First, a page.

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A Kiss is Never Just a Kiss

By Catriona Miller

You might think art galleries were good places to find romance. All that beauty, all those stories of love, all that naked flesh. But the longer you look and the more you know, the less lovely love seems.

The First Kiss

Giotto is usually credited with painting the first kiss in Western art. It is a tender image of middle age devotion, as Anne and Joachim meet to share the happy news that they are finally to have a child. The trouble is, worshippers looking at this would have known what happens next. It's the start of a tragedy: their son will be John the Baptist, destined to be beheaded at the whim of Salome. Suddenly a kiss of joy looks almost like one of consolation, and you start focusing on the ominous figure in black.

Asking for Trouble

Eighteenth-century artists loved romantic intrigue and The Stolen Kiss was a favourite subject. A wealthy young woman has left her friends socialising in the other room, perhaps on the pretext of getting her shawl. Really she is meeting her lover. But will it end happily? The strong diagonal of messy fabric which draws your eye to her low-cut dress and the deep shadows behind suggest not. The mystery extends to the artist which may be Fragonard (famous for The Swing) or a female painter, Marguerite Gérard, whose work is often misattributed to him.

The Femme Fatale

It wasn't just women in danger. Art is full of mermaids and sirens who would lure an unsuspecting man to death or enchantment. Look how the knight is becoming trapped by the enchantress' tail and the thorny branches springing up around him. This watercolour is sometimes linked to Keats' poem Lamia based on a serpent-woman in Greek mythology, sometimes it is titled The Knight and the Mermaid. Whatever the exact inspiration, it is one of a number of such late nineteenth century images. They are often connected masculine fears about to the rise of educated, independent New Women. Although in this case the artist is female.

Edvard Munch, 'The Kiss', 1897, Munch Museum, Oslo, Norway (Wikimedia Commons)

Losing yourself

Becoming inseparable is a such a romantic idea, until it is taken literally. Munch's work frequently portrays a jaundiced view of love and sex, and his Kiss feels increasingly sinister when you start to focus on the featureless blobs of merged flesh. Yet the figures emanate an infectious warmth. The intense intimacy, with the bright world shut out and the curving brush strokes cradling the figures' heads, somehow wins through.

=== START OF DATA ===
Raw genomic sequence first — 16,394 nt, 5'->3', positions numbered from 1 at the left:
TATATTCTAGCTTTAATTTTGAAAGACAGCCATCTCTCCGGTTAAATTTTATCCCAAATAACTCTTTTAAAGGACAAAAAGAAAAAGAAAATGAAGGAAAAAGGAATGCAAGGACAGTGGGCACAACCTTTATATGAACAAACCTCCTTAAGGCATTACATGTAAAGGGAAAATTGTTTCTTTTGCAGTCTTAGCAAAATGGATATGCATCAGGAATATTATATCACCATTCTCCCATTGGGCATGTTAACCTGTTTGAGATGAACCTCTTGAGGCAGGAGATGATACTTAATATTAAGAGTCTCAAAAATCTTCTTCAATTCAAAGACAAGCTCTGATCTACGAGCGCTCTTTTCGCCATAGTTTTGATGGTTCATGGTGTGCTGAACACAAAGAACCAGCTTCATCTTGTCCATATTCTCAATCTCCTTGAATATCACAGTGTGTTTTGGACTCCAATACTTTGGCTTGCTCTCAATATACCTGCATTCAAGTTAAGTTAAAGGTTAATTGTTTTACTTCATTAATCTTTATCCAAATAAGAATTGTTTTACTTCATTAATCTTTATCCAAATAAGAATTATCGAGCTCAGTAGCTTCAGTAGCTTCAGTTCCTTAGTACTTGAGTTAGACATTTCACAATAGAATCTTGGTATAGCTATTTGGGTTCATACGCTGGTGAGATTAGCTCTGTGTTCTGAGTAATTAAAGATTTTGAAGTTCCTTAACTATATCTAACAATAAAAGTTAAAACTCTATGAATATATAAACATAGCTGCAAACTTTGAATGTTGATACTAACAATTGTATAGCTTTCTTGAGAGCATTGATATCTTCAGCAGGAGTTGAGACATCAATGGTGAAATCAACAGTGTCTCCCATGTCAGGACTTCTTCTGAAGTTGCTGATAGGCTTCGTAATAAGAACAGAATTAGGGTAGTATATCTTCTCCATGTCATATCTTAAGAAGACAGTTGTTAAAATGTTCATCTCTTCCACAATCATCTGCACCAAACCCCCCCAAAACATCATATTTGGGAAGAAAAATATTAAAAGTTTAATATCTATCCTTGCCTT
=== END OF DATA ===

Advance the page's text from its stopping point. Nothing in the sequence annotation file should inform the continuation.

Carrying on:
What's Love Got to Do With It?

Hayez's Medieval romance is as perfect a pastiche of history as an old Hollywood Technicolor film. A mysterious, passionate embrace with just a hint of tragedy - look at those figures lurking through the doorway. Yet this is less about individuals in love and more about political symbolism. It was commissioned to promote the idea of an alliance with France during the nineteenth century fight for Italian unification. The colours deliberately recall the French flag. But Hayez puts his heart and soul into it: even knowing all that, you can still hear violins.

Klimt's Kiss

Arguably the most famous kiss in art, this is also a litmus test: are you a romantic or a realist? The gold, the flowers, the pattern create a such a beautiful intensity that you almost ignore the figures. Does he seem domineering? Does her pose seem awkwardly tense? Is her hand on his an encouragement or a restraint? Why are they on the edge of a precipice? Some historians argue that this is Orpheus and Eurydice, captured at the moment when she sinks back into death, lost to him forever. Some see it as indicative of Klimt's own preference for sexually submissive women. Others just focus on the closed lids of her ecstatic swoon.

Maybe February is not the time to be cynical about love, but the best art always repays a second look. Go to a gallery and have a (friendly) argument with your partner about what you see. Then enjoy kissing and making up afterwards.


About the Writer:

Catriona Miller is an independent art historian and writer on art based in the UK. She has taught and lectured on all aspects of art history and is currently researching women artists in British collections and issues of nationalism and identity in nineteenth-century landscape painting.

Twitter: @cmillerartlife 


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